Ethological Studies of the Budgerigar: Reproductive Behavior

In: Behaviour
Barbara F. Brockway Cornell University Laboratory of Ornitology, Ithaca (N.Y.), U.S.A.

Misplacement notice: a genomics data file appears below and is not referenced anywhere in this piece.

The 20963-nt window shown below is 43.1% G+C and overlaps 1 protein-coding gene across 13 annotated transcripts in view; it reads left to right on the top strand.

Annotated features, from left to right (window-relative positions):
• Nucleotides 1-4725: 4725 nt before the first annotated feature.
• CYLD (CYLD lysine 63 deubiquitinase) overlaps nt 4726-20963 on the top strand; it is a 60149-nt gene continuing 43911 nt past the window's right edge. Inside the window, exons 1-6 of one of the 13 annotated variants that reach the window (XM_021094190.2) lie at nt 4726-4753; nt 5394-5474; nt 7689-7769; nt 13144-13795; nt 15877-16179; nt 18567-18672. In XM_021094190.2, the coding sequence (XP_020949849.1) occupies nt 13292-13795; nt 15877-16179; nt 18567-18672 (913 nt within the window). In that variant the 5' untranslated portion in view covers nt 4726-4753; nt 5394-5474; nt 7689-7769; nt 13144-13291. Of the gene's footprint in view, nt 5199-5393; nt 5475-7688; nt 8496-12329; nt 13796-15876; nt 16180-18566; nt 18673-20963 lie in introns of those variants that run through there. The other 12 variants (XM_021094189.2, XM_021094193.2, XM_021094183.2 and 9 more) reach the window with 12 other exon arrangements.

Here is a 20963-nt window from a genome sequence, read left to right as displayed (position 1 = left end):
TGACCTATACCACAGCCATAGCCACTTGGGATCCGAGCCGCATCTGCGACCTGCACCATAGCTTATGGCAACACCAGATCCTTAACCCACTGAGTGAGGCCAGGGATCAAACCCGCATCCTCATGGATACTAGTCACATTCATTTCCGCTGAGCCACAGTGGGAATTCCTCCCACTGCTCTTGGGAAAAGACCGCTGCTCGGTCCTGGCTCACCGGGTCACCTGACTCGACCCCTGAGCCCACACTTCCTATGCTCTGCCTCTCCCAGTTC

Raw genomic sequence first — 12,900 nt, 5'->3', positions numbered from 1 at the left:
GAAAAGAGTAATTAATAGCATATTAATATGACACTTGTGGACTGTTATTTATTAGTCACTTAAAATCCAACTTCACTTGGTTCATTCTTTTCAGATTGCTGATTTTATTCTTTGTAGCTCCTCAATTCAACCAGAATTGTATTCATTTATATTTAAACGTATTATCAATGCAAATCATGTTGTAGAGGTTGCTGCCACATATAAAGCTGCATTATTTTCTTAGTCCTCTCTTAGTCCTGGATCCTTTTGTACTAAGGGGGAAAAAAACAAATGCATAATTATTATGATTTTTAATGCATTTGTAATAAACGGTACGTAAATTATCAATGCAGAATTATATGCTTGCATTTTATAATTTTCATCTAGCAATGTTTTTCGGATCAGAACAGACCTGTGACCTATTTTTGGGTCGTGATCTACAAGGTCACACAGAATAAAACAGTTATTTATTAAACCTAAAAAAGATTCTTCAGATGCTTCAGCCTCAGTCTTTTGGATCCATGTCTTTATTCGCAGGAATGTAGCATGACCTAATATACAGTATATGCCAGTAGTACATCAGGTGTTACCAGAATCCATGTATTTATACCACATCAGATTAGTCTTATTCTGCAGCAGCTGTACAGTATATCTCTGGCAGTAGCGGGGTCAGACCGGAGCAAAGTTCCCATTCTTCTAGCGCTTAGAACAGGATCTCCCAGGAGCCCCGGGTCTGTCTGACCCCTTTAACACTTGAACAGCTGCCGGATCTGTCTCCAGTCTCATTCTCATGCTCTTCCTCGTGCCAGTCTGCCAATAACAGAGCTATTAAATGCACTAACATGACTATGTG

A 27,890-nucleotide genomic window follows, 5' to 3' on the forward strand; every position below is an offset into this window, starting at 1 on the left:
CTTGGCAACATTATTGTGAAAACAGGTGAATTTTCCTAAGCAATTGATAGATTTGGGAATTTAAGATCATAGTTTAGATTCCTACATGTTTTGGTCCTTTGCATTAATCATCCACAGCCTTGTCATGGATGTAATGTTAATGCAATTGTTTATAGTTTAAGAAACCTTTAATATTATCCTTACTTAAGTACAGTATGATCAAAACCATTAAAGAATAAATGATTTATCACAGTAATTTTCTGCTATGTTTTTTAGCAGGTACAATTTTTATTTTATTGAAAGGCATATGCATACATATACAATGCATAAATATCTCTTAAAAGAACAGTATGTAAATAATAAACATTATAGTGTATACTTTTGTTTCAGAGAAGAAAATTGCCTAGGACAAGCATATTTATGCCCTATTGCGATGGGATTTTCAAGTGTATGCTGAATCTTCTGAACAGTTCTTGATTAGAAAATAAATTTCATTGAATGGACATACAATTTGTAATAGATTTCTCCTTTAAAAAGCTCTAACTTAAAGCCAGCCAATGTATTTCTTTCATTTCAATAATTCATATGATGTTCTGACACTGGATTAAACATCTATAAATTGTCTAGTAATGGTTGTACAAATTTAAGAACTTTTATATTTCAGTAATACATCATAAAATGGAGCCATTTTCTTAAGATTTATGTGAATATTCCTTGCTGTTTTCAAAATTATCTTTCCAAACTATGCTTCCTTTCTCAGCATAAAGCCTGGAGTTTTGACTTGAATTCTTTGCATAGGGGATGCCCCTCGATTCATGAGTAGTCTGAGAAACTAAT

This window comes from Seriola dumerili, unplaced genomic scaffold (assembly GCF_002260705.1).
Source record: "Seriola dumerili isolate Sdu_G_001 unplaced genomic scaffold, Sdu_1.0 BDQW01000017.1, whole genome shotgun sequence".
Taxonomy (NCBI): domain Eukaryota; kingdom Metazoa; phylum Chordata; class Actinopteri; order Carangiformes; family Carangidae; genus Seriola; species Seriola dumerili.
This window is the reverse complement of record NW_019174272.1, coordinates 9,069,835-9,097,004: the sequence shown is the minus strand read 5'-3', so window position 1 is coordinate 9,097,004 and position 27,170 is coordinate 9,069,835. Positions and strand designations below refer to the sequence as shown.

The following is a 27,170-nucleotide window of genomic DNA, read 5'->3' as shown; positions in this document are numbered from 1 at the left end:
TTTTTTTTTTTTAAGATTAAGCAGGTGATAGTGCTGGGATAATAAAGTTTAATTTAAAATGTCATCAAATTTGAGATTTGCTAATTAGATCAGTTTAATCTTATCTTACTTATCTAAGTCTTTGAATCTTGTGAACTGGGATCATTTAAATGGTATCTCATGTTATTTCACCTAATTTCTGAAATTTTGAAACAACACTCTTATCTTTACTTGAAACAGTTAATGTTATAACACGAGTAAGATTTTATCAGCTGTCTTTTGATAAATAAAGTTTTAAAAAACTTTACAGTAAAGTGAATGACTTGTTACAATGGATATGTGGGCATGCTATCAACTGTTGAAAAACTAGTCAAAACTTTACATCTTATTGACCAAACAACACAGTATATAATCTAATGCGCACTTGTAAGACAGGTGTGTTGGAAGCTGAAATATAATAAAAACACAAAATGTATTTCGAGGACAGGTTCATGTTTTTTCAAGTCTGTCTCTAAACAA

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Behavior patterns associated with pairing, precopulatory, copulatory and postcopulatory activities in Melopsittacus undulatus (a colonial psittacine parrot) are described ; and their possible function, causation and evolution is discussed. Heterosexual pair formation involves 3 obvious activities; Head Shaking, male Loud Warble and female following of the male. Two of these are also seen in precopulatory context. Courtship feeding, reciprocal preening and possibly Loud Warbling or other vocalizations, sidling activities, Courtship feeding, Head-bobbing and attempts to mount. tions variously in precopulatory stimulation and providing nourishment to an incubating or brooding female. Its role as a possible "reward" or appeasement to the female during precopulatory behavior is discussed. Typical male precopulatory behavior consists of 6 "Nudging-Pumping actions", various vocalizations, sidling activities, courtship feeding, Head-bobbing and attempts to mount. Redirected precopulatory behavior and Head Shaking (possibly derived from displacement head shaking) are quite common and redirected aggression is less so. These are described and causally and functionally discussed. The manner of copulation is unique. The male generally plays the more active role in courtship with a typical conflict of FaM (sensu MORRIS, 1956a), while the female shows a typical conflict of fAm. The importance of crown and throat feather adjustments, typically sleeked or normal in the female and ruffled in the male, as possibly signalling the relative motivational states of both sexes is discussed. Also, the ruffled male crown and throat feathers may serve as appeasement towards the female.

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